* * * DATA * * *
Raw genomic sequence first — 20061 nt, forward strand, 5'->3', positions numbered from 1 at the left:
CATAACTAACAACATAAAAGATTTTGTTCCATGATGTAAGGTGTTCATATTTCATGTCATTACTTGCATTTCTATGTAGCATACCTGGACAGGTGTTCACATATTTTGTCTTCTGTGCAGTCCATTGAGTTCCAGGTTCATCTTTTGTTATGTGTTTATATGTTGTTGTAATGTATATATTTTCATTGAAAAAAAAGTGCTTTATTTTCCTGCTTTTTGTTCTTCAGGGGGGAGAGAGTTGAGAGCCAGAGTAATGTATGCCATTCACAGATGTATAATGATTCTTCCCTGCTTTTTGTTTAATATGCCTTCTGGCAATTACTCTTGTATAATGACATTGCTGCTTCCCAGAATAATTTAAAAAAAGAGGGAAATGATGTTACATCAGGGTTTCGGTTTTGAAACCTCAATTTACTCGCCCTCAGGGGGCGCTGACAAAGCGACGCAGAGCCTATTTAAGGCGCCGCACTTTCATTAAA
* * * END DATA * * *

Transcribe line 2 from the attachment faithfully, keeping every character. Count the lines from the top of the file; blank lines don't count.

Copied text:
CATAACTAACAACATAAAAGATTTTGTTCCATGATGTAAGGTGTTCATATTTCATGTCATTACTTGCATTTCTATGTAGCATACCTGGACAGGTGTTCACATATTTTGTCTTCTGTGCAGTCCATTGAGTTCCAGGTTCATCTTTTGTTATGTGTTTATATGTTGTTGTAATGTATATATTTTCATTGAAAAAAAAGTGCTTTATTTTCCTGCTTTTTGTTCTTCAGGGGGGAGAGAGTTGAGAGCCAGAGTAATGTATGCCATTCACAGATGTATAATGATTCTTCCCTGCTTTTTGTTTAATATGCCTTCTGGCAATTACTCTTGTATAATGACATTGCTGCTTCCCAGAATAATTTAAAAAAAGAGGGAAATGATGTTACATCAGGGTTTCGGTTTTGAAACCTCAATTTACTCGCCCTCAGGGGGCGCTGACAAAGCGACGCAGAGCCTATTTAAGGCGCCGCACTTTCATTAAA